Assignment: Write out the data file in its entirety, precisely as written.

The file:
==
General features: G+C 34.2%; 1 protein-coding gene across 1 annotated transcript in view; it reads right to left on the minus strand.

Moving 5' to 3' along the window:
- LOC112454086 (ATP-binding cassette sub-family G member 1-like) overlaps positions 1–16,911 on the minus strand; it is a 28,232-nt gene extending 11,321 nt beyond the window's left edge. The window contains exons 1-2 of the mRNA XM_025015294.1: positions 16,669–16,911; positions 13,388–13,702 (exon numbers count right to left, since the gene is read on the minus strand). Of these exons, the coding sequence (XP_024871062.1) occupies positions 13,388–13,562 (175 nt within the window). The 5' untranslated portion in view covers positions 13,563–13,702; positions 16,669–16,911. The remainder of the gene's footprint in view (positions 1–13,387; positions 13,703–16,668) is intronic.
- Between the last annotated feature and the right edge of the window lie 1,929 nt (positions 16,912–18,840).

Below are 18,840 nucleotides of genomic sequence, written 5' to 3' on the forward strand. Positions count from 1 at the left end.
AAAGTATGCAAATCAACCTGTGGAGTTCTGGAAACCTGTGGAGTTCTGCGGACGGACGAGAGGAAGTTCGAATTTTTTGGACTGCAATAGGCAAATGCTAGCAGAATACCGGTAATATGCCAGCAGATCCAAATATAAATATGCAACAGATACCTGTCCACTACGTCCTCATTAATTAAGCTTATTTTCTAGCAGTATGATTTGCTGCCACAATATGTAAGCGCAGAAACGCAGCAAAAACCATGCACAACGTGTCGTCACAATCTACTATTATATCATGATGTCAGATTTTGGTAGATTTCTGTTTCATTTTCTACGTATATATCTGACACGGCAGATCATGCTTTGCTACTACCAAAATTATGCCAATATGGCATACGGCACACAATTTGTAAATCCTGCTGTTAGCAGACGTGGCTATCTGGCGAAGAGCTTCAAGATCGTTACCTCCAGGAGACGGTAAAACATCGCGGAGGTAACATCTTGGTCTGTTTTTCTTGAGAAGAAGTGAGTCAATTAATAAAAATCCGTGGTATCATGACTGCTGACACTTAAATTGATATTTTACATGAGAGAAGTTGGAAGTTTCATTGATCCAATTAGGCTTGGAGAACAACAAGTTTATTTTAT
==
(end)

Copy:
General features: G+C 34.2%; 1 protein-coding gene across 1 annotated transcript in view; it reads right to left on the minus strand.

Moving 5' to 3' along the window:
- LOC112454086 (ATP-binding cassette sub-family G member 1-like) overlaps positions 1–16,911 on the minus strand; it is a 28,232-nt gene extending 11,321 nt beyond the window's left edge. The window contains exons 1-2 of the mRNA XM_025015294.1: positions 16,669–16,911; positions 13,388–13,702 (exon numbers count right to left, since the gene is read on the minus strand). Of these exons, the coding sequence (XP_024871062.1) occupies positions 13,388–13,562 (175 nt within the window). The 5' untranslated portion in view covers positions 13,563–13,702; positions 16,669–16,911. The remainder of the gene's footprint in view (positions 1–13,387; positions 13,703–16,668) is intronic.
- Between the last annotated feature and the right edge of the window lie 1,929 nt (positions 16,912–18,840).

Below are 18,840 nucleotides of genomic sequence, written 5' to 3' on the forward strand. Positions count from 1 at the left end.
AAAGTATGCAAATCAACCTGTGGAGTTCTGGAAACCTGTGGAGTTCTGCGGACGGACGAGAGGAAGTTCGAATTTTTTGGACTGCAATAGGCAAATGCTAGCAGAATACCGGTAATATGCCAGCAGATCCAAATATAAATATGCAACAGATACCTGTCCACTACGTCCTCATTAATTAAGCTTATTTTCTAGCAGTATGATTTGCTGCCACAATATGTAAGCGCAGAAACGCAGCAAAAACCATGCACAACGTGTCGTCACAATCTACTATTATATCATGATGTCAGATTTTGGTAGATTTCTGTTTCATTTTCTACGTATATATCTGACACGGCAGATCATGCTTTGCTACTACCAAAATTATGCCAATATGGCATACGGCACACAATTTGTAAATCCTGCTGTTAGCAGACGTGGCTATCTGGCGAAGAGCTTCAAGATCGTTACCTCCAGGAGACGGTAAAACATCGCGGAGGTAACATCTTGGTCTGTTTTTCTTGAGAAGAAGTGAGTCAATTAATAAAAATCCGTGGTATCATGACTGCTGACACTTAAATTGATATTTTACATGAGAGAAGTTGGAAGTTTCATTGATCCAATTAGGCTTGGAGAACAACAAGTTTATTTTAT